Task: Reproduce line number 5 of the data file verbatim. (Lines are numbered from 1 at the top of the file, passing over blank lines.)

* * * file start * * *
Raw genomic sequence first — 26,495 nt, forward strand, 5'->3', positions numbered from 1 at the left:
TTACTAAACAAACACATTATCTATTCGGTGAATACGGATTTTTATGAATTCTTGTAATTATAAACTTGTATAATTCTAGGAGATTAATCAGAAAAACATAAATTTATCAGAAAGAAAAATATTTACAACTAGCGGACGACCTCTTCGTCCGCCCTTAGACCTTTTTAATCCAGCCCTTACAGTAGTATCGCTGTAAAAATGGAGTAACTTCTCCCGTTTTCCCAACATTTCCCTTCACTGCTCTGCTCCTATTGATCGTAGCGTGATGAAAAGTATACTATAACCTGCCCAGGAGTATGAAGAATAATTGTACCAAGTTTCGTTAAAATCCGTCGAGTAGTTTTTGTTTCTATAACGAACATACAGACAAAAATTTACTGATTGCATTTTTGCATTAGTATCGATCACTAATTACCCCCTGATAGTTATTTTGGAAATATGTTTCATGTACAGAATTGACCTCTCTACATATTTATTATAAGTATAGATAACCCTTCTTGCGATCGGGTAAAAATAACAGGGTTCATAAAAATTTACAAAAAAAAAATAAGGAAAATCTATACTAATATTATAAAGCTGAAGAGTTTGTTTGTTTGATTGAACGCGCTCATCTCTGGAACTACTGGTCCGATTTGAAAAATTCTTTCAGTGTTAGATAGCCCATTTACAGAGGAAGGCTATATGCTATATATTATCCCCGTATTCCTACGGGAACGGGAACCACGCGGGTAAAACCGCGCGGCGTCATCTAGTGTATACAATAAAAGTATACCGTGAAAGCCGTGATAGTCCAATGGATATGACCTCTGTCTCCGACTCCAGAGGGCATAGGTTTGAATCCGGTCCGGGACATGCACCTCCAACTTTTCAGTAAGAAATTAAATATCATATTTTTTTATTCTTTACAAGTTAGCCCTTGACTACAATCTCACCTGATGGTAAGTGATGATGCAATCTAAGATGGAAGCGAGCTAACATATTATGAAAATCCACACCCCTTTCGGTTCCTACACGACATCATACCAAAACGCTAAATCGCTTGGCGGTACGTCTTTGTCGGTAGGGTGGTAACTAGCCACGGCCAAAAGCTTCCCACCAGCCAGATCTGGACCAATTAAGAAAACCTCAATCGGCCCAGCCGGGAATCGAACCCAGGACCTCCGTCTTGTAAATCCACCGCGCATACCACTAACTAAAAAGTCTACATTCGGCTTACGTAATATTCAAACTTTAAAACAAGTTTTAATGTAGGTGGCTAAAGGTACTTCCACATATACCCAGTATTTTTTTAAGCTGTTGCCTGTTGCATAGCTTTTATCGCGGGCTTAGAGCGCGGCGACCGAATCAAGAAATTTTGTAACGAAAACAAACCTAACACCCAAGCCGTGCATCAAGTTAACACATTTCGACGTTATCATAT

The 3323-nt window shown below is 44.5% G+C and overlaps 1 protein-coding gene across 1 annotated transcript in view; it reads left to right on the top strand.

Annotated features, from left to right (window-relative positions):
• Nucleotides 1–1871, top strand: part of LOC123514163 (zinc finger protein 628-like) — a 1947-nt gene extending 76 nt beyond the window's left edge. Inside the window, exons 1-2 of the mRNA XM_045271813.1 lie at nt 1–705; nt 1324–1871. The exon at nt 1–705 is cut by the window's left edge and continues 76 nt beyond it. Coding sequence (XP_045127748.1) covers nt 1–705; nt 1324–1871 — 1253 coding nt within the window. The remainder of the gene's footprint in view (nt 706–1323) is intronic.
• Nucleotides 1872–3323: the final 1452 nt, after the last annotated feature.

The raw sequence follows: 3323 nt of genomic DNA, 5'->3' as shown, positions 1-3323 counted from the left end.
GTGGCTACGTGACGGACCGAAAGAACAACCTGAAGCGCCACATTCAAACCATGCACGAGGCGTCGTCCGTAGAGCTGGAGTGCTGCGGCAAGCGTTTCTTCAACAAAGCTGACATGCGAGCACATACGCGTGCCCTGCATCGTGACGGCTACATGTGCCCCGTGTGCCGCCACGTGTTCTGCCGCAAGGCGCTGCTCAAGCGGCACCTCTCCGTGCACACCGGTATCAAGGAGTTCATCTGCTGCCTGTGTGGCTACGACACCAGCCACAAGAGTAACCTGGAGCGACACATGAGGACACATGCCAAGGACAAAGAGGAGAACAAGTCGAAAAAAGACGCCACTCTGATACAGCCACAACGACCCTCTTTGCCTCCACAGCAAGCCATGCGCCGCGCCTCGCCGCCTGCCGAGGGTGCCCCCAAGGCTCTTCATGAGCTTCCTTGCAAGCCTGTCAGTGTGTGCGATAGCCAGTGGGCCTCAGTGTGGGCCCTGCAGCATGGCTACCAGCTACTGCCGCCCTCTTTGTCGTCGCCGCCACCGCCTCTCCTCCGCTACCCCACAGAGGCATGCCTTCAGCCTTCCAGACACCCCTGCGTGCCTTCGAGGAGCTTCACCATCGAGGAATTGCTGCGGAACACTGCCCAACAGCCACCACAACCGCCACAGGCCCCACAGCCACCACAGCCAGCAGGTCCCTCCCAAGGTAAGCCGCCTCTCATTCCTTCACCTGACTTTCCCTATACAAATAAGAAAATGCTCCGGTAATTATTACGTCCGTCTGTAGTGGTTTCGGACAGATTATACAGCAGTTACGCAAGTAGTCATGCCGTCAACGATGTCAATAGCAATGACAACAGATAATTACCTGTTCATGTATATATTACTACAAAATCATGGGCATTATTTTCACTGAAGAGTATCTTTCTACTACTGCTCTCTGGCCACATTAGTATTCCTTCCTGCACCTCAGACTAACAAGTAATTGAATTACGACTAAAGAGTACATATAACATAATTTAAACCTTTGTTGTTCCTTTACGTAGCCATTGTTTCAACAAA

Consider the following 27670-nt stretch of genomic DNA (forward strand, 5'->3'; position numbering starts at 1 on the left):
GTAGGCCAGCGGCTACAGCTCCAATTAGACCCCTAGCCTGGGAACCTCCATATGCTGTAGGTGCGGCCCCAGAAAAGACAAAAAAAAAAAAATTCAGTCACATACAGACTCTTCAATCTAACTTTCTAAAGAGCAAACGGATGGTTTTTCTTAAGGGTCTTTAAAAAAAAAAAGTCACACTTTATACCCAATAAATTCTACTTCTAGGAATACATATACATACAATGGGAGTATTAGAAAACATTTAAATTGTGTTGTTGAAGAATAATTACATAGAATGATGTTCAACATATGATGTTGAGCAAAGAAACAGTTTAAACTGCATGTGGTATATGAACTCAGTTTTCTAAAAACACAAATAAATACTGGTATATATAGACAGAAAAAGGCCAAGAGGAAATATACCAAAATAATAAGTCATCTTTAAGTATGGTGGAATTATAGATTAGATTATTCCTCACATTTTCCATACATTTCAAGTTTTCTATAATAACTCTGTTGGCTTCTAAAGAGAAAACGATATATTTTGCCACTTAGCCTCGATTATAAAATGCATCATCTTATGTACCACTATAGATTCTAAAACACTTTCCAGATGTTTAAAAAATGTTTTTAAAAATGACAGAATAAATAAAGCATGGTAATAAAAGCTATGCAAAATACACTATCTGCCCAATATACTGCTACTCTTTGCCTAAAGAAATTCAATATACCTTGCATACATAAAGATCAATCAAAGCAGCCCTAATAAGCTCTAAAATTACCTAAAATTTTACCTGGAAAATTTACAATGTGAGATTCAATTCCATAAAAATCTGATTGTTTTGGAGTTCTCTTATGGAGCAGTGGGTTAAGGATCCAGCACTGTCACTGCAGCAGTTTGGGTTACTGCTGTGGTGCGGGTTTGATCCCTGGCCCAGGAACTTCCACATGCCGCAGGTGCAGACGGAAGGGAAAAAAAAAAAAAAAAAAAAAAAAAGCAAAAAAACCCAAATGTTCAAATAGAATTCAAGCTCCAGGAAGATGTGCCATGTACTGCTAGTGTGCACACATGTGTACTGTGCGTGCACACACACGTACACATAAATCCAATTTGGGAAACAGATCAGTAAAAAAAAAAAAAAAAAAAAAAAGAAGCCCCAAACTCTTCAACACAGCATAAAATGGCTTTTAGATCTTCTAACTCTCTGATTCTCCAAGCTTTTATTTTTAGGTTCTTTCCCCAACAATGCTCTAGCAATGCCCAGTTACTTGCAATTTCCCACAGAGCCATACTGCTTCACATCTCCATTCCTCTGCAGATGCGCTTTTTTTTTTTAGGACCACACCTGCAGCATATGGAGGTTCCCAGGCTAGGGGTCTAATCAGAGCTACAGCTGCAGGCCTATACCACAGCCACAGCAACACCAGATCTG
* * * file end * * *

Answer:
• Nucleotides 1–1871, top strand: part of LOC123514163 (zinc finger protein 628-like) — a 1947-nt gene extending 76 nt beyond the window's left edge. Inside the window, exons 1-2 of the mRNA XM_045271813.1 lie at nt 1–705; nt 1324–1871. The exon at nt 1–705 is cut by the window's left edge and continues 76 nt beyond it. Coding sequence (XP_045127748.1) covers nt 1–705; nt 1324–1871 — 1253 coding nt within the window. The remainder of the gene's footprint in view (nt 706–1323) is intronic.